The effect of alcohol (ethanol):-
Ethanol is a diuretic – it makes you excrete more than you normally would. The body becomes dehydrated, which can lead to many problems.
Ethanol is toxic, and is one of the few chemicals which can cross cell membranes. It can even cross the blood-brain barrier into brain cells.
It causes the blood glucose level to decrease, which can lead to weakness.
How alcohol is metabolised
Alcohol is normally metabolised in a 2 stage process. Accumulation of acetaldehyde is a real problem, as it is much more toxic than ethanol.
How alcohol is metabolised
Why some types of drink affect some people more than others?
All alcoholic beverages are a mixture of chemicals. Some such as wine are made up of hundreds, often present in very small quantities. These provide the drink’s character.
The particular chemicals depend on the raw materials, processing such as fermentation and distillation, and subsequent ageing.
Some people are adversely affected by particular chemicals. The reason may be that they are allergic, or cannot metabolise them.
I have known people have a problem with wines made from a particular grape variety, or a type of spirit. If you have very adverse reactions, it is worth investigating this possibility.
How to prevent a hangover
It shouldn’t need saying, but I will say it anyway:-
Eat food when you drink – the alcohol is absorbed more slowly.
Drink plenty of water – this limits dehydration.
Avoid drinks which have a particularly bad affect – why be a masochist?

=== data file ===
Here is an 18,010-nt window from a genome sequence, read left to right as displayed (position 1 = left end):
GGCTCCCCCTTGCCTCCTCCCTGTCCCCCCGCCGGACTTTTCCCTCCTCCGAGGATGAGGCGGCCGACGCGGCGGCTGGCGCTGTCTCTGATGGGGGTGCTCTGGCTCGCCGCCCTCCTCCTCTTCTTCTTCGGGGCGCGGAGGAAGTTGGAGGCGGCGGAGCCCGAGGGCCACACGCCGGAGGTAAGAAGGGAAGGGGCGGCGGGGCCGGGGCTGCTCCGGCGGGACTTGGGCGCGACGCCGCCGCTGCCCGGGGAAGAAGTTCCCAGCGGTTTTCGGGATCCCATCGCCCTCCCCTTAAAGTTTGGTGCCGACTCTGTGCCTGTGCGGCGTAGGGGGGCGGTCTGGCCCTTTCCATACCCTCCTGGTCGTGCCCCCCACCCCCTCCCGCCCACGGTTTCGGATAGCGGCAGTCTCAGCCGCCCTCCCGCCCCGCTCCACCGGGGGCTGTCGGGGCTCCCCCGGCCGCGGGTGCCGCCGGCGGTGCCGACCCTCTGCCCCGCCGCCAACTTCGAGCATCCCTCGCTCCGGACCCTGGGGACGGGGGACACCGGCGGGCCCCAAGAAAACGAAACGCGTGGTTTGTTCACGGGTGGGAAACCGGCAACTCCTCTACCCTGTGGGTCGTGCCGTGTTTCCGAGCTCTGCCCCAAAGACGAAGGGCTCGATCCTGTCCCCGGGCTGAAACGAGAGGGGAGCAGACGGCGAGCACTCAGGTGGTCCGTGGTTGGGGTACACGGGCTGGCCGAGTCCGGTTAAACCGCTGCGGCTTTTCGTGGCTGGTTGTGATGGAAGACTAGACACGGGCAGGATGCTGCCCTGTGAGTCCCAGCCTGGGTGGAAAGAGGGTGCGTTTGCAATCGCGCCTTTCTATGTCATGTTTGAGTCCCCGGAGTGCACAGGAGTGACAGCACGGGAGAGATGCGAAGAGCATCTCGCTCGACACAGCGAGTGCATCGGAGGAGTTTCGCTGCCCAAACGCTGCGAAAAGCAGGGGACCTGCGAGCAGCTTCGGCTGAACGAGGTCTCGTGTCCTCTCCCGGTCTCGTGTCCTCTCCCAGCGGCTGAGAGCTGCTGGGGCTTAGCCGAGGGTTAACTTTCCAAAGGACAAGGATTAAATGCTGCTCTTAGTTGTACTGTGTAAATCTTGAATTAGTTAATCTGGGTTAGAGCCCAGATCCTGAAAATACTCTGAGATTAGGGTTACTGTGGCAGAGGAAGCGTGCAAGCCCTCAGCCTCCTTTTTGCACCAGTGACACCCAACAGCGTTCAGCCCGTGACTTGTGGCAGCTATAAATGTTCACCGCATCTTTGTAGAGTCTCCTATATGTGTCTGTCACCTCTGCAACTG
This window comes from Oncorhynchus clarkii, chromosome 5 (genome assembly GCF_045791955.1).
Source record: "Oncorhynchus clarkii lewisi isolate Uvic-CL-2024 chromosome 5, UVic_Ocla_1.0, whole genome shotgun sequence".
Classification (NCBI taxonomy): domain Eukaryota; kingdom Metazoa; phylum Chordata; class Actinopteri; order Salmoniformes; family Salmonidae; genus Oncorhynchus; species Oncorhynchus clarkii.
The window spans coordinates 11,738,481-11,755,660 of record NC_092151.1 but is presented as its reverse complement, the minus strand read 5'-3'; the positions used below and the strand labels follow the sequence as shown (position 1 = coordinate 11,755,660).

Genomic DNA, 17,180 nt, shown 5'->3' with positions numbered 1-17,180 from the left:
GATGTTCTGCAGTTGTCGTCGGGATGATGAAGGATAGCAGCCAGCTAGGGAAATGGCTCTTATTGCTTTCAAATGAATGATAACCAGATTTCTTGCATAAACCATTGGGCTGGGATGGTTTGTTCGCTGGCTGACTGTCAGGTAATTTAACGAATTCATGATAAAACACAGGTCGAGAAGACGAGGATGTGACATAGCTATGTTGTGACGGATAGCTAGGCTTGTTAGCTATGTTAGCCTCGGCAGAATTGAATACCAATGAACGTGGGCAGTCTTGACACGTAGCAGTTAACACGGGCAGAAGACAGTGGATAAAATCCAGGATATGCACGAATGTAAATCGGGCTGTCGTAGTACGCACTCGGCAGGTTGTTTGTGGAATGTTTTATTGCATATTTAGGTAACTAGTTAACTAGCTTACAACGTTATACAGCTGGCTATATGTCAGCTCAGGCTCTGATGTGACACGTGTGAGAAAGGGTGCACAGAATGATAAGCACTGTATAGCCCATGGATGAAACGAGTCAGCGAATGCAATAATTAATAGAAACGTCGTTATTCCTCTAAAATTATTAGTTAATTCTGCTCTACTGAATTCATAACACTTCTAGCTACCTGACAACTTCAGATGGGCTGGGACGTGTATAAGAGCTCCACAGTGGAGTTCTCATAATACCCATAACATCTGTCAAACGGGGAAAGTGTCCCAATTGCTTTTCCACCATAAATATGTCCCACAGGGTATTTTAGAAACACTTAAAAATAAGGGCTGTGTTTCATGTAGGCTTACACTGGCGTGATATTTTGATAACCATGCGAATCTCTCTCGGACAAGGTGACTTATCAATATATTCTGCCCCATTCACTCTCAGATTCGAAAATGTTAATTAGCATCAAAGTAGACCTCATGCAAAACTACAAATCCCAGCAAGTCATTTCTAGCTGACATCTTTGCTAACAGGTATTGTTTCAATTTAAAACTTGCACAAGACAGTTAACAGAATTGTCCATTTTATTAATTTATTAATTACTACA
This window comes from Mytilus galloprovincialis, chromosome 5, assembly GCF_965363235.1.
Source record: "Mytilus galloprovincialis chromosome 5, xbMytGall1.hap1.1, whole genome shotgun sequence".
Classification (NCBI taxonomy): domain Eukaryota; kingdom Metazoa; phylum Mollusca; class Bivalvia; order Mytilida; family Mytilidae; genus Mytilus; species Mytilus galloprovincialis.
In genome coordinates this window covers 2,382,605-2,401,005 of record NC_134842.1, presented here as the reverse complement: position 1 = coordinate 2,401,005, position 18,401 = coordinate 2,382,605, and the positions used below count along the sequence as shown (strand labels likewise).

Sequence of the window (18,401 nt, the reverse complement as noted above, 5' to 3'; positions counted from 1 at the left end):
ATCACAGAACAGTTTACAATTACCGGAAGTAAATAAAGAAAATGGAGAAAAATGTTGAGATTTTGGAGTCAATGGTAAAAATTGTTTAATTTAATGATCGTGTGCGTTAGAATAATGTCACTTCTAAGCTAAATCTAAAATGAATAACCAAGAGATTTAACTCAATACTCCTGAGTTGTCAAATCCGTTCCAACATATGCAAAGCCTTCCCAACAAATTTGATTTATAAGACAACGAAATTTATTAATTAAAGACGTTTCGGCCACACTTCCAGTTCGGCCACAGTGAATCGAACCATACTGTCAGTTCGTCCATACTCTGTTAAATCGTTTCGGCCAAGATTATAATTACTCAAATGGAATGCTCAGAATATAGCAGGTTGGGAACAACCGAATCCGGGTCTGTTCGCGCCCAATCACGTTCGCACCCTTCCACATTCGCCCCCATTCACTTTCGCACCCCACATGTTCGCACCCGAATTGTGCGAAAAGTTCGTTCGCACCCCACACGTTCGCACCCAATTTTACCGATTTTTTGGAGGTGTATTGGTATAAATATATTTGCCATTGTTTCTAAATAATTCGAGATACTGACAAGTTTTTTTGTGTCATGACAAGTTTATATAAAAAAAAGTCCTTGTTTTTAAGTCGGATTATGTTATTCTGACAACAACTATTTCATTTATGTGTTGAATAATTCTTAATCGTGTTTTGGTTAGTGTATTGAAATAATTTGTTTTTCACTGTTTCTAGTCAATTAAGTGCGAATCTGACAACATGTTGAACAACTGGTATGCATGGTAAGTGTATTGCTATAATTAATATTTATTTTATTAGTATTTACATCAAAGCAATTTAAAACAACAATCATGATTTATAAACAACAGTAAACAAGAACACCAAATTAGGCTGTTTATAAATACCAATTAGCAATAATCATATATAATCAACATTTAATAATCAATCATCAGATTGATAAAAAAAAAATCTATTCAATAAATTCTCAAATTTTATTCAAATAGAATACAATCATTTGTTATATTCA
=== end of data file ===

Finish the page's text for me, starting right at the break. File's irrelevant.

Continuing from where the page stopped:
Know your limits.
How to get rid of that hangover
Drink water to rehydrate. You may also want to use sachets of electrolyte to replace those you have lost.
Your blood glucose level is usually low after drinking. Eat carbs such as bread or cereals, as these can be readily converted into glucose.
Potassium levels are also low. Try eating foods such as bananas and kiwi fruit to boost this mineral.
‘Hair of the dog’ is often tempting, but sadly only delays the inevitable.
The only way to be guarantee a hangover-free life is to drink no alcohol, and where’s the fun in that.
The first rule of wine and food pairing, is to drink something you enjoy. The perfect pairing is in the eye of the beholder.
Certain types of wine can be excluded because they clash with fish and shellfish, but a wide range of wines go very well. Heavier styles of wine match better with richer dishes.
Wines to avoid Avoid tannic grape varieties such as Cabernet Sauvignon and Nebbiolo. Tannins cause puckering and drying of the mouth, and they react with iodine in marine fish and shellfish to produce a metallic taste. This spoils the food and the wine.
Red wines which can work
Some red grape varieties have low tannin levels, and some wines are made in a way which extracts little tannin from the grapes. Good acidity also helps to match with shellfish, and to cut through rich sauces. Some red wines which do work:-
Beaujolais. Made from Gamay grapes, and most have low tannin levels.
Pinot Noir. Particularly lighter styles of Burgundy.
Rioja. Lighter styles made for early drinking work well.
Cabernet Franc. The main source is the Loire in France.
A whole swathe of dry white wines with good acidity go really well with shellfish. Here are some suggestions:-
Riesling. A great grape variety, but choosing Riesling needs care, as styles vary from the bone-dry to the lush, rich and sweet.
Chardonnay. A racy Chablis for the shellfish. An oaked wine for the rich sauces.
Sauvignon Blanc. Whichever style you enjoy.
Albariño. A grape variety grown near Spain’s Atlantic coast. It is just made to go with the local fish and shellfish.
Picpoul de Pinet. From the Mediterranean coast of France – just right for the local seafood.
Rosé wines come in a wide variety of styles. Match them in the same way you would white wines.
Sparkling wines, and the dry styles of sherry go well too.
The choice is your’s, but do try unfamiliar wines, as there is always a better one around the corner.